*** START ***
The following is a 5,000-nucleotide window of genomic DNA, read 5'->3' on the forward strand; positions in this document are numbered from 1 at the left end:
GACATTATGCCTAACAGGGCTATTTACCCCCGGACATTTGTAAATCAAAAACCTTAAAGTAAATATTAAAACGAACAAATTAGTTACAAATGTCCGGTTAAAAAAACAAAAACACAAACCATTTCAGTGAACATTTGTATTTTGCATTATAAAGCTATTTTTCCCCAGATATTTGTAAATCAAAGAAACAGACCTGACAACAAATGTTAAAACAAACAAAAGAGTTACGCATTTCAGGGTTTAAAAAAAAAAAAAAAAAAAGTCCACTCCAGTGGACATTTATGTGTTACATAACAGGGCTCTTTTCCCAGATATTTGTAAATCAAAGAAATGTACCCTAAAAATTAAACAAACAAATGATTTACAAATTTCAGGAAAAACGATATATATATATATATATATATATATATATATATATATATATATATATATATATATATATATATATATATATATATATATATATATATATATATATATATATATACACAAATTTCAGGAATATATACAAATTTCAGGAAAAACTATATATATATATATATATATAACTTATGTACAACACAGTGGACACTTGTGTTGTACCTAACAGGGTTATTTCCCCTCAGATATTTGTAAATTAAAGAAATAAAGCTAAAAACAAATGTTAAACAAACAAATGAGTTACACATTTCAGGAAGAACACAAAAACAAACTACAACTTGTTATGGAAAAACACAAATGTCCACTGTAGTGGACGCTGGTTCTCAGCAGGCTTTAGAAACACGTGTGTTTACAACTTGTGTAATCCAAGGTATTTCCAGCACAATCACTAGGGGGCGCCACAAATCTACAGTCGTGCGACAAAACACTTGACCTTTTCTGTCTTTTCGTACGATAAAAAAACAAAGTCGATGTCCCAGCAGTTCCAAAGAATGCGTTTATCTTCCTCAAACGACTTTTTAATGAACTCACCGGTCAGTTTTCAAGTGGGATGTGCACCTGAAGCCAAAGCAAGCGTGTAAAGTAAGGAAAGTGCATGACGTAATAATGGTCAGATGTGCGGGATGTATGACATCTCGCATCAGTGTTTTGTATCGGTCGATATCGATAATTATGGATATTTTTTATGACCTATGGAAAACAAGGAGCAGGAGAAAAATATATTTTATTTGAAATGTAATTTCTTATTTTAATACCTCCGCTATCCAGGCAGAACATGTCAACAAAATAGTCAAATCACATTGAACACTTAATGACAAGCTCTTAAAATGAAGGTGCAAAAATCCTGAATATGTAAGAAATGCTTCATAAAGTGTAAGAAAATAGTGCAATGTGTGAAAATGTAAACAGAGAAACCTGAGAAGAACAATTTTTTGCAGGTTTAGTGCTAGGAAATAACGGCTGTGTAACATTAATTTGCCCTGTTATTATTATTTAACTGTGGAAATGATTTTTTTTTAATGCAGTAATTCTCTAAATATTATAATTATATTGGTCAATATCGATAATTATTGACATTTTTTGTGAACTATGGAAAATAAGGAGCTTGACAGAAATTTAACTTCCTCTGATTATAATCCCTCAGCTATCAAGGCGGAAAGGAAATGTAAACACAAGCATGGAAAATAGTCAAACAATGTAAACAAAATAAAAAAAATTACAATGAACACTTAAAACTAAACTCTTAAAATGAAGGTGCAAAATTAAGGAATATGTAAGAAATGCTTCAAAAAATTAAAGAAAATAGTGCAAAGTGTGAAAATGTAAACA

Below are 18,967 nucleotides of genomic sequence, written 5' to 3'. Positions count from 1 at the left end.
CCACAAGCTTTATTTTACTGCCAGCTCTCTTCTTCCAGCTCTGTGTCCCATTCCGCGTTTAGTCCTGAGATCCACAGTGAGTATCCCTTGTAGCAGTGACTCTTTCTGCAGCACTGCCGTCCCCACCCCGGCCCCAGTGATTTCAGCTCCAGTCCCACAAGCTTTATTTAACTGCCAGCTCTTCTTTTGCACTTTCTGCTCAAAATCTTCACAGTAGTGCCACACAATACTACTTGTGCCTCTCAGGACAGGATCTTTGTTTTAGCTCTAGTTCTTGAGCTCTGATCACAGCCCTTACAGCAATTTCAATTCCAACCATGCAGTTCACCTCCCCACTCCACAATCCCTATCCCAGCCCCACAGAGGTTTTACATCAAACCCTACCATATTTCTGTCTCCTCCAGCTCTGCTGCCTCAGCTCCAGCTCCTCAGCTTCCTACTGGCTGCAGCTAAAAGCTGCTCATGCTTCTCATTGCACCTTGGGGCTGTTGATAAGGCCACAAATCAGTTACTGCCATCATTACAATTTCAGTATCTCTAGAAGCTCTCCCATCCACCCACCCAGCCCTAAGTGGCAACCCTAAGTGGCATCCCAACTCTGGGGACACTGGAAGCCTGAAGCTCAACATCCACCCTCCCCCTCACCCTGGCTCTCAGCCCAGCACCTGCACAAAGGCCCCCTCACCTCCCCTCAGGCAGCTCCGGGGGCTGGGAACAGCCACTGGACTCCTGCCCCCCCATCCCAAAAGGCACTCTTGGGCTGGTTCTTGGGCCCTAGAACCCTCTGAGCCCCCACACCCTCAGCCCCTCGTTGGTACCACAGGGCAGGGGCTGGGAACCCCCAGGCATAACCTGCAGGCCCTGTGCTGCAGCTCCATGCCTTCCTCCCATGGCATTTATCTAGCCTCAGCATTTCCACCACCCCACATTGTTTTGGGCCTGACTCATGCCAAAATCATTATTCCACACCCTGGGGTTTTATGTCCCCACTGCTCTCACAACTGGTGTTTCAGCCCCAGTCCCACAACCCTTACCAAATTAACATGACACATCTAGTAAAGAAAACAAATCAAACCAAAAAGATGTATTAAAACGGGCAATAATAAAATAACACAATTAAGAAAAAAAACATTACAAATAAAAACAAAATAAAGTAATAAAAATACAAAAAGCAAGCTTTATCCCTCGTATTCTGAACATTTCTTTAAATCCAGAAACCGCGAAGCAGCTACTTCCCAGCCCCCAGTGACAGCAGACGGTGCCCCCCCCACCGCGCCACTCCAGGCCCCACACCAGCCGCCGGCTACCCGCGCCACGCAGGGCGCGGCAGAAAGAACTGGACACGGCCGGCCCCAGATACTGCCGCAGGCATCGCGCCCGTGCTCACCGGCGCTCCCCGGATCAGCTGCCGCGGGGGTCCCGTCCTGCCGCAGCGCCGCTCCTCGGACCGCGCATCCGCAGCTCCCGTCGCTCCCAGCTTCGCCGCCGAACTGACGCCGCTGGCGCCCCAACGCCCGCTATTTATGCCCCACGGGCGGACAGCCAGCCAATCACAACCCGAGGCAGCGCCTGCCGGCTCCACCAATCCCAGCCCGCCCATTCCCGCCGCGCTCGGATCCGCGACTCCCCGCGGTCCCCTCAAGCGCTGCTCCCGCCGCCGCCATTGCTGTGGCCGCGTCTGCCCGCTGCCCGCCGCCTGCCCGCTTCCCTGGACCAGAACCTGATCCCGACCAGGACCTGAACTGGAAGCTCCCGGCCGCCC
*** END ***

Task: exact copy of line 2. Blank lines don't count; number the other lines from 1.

GACATTATGCCTAACAGGGCTATTTACCCCCGGACATTTGTAAATCAAAAACCTTAAAGTAAATATTAAAACGAACAAATTAGTTACAAATGTCCGGTTAAAAAAACAAAAACACAAACCATTTCAGTGAACATTTGTATTTTGCATTATAAAGCTATTTTTCCCCAGATATTTGTAAATCAAAGAAACAGACCTGACAACAAATGTTAAAACAAACAAAAGAGTTACGCATTTCAGGGTTTAAAAAAAAAAAAAAAAAAAGTCCACTCCAGTGGACATTTATGTGTTACATAACAGGGCTCTTTTCCCAGATATTTGTAAATCAAAGAAATGTACCCTAAAAATTAAACAAACAAATGATTTACAAATTTCAGGAAAAACGATATATATATATATATATATATATATATATATATATATATATATATATATATATATATATATATATATATATATATATATATATATATATATATATATATATATACACAAATTTCAGGAATATATACAAATTTCAGGAAAAACTATATATATATATATATATATAACTTATGTACAACACAGTGGACACTTGTGTTGTACCTAACAGGGTTATTTCCCCTCAGATATTTGTAAATTAAAGAAATAAAGCTAAAAACAAATGTTAAACAAACAAATGAGTTACACATTTCAGGAAGAACACAAAAACAAACTACAACTTGTTATGGAAAAACACAAATGTCCACTGTAGTGGACGCTGGTTCTCAGCAGGCTTTAGAAACACGTGTGTTTACAACTTGTGTAATCCAAGGTATTTCCAGCACAATCACTAGGGGGCGCCACAAATCTACAGTCGTGCGACAAAACACTTGACCTTTTCTGTCTTTTCGTACGATAAAAAAACAAAGTCGATGTCCCAGCAGTTCCAAAGAATGCGTTTATCTTCCTCAAACGACTTTTTAATGAACTCACCGGTCAGTTTTCAAGTGGGATGTGCACCTGAAGCCAAAGCAAGCGTGTAAAGTAAGGAAAGTGCATGACGTAATAATGGTCAGATGTGCGGGATGTATGACATCTCGCATCAGTGTTTTGTATCGGTCGATATCGATAATTATGGATATTTTTTATGACCTATGGAAAACAAGGAGCAGGAGAAAAATATATTTTATTTGAAATGTAATTTCTTATTTTAATACCTCCGCTATCCAGGCAGAACATGTCAACAAAATAGTCAAATCACATTGAACACTTAATGACAAGCTCTTAAAATGAAGGTGCAAAAATCCTGAATATGTAAGAAATGCTTCATAAAGTGTAAGAAAATAGTGCAATGTGTGAAAATGTAAACAGAGAAACCTGAGAAGAACAATTTTTTGCAGGTTTAGTGCTAGGAAATAACGGCTGTGTAACATTAATTTGCCCTGTTATTATTATTTAACTGTGGAAATGATTTTTTTTTAATGCAGTAATTCTCTAAATATTATAATTATATTGGTCAATATCGATAATTATTGACATTTTTTGTGAACTATGGAAAATAAGGAGCTTGACAGAAATTTAACTTCCTCTGATTATAATCCCTCAGCTATCAAGGCGGAAAGGAAATGTAAACACAAGCATGGAAAATAGTCAAACAATGTAAACAAAATAAAAAAAATTACAATGAACACTTAAAACTAAACTCTTAAAATGAAGGTGCAAAATTAAGGAATATGTAAGAAATGCTTCAAAAAATTAAAGAAAATAGTGCAAAGTGTGAAAATGTAAACA